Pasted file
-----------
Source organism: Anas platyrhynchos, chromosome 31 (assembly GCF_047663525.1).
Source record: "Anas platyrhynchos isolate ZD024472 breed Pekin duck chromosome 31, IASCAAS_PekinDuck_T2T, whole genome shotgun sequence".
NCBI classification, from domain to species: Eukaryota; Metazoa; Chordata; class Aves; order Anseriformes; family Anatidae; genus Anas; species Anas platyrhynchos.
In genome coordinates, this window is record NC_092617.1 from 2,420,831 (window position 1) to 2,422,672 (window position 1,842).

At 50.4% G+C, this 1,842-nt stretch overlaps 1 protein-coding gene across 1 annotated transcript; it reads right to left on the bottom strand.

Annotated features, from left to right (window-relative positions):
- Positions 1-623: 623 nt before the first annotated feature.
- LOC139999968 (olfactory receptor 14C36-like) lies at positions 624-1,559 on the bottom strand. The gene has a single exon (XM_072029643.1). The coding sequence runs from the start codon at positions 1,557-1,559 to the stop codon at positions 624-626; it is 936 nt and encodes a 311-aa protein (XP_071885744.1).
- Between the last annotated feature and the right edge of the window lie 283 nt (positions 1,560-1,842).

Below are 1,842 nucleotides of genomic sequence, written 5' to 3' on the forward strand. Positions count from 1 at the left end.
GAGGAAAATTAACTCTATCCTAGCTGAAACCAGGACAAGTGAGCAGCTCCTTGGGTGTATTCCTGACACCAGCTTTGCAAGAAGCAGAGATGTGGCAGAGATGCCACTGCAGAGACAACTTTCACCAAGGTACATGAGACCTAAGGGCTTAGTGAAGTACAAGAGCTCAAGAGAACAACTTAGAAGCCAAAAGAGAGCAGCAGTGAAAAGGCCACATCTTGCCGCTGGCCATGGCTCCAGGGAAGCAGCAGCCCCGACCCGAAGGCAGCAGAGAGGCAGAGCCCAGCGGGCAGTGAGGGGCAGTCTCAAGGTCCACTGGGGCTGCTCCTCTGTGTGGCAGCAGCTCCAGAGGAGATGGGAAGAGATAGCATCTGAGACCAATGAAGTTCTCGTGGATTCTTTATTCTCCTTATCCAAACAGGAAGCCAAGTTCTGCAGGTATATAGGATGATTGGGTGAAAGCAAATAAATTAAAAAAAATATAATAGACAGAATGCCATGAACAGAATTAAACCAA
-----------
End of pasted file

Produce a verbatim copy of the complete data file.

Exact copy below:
Source organism: Anas platyrhynchos, chromosome 31 (assembly GCF_047663525.1).
Source record: "Anas platyrhynchos isolate ZD024472 breed Pekin duck chromosome 31, IASCAAS_PekinDuck_T2T, whole genome shotgun sequence".
NCBI classification, from domain to species: Eukaryota; Metazoa; Chordata; class Aves; order Anseriformes; family Anatidae; genus Anas; species Anas platyrhynchos.
In genome coordinates, this window is record NC_092617.1 from 2,420,831 (window position 1) to 2,422,672 (window position 1,842).

At 50.4% G+C, this 1,842-nt stretch overlaps 1 protein-coding gene across 1 annotated transcript; it reads right to left on the bottom strand.

Annotated features, from left to right (window-relative positions):
- Positions 1-623: 623 nt before the first annotated feature.
- LOC139999968 (olfactory receptor 14C36-like) lies at positions 624-1,559 on the bottom strand. The gene has a single exon (XM_072029643.1). The coding sequence runs from the start codon at positions 1,557-1,559 to the stop codon at positions 624-626; it is 936 nt and encodes a 311-aa protein (XP_071885744.1).
- Between the last annotated feature and the right edge of the window lie 283 nt (positions 1,560-1,842).

Below are 1,842 nucleotides of genomic sequence, written 5' to 3' on the forward strand. Positions count from 1 at the left end.
GAGGAAAATTAACTCTATCCTAGCTGAAACCAGGACAAGTGAGCAGCTCCTTGGGTGTATTCCTGACACCAGCTTTGCAAGAAGCAGAGATGTGGCAGAGATGCCACTGCAGAGACAACTTTCACCAAGGTACATGAGACCTAAGGGCTTAGTGAAGTACAAGAGCTCAAGAGAACAACTTAGAAGCCAAAAGAGAGCAGCAGTGAAAAGGCCACATCTTGCCGCTGGCCATGGCTCCAGGGAAGCAGCAGCCCCGACCCGAAGGCAGCAGAGAGGCAGAGCCCAGCGGGCAGTGAGGGGCAGTCTCAAGGTCCACTGGGGCTGCTCCTCTGTGTGGCAGCAGCTCCAGAGGAGATGGGAAGAGATAGCATCTGAGACCAATGAAGTTCTCGTGGATTCTTTATTCTCCTTATCCAAACAGGAAGCCAAGTTCTGCAGGTATATAGGATGATTGGGTGAAAGCAAATAAATTAAAAAAAATATAATAGACAGAATGCCATGAACAGAATTAAACCAA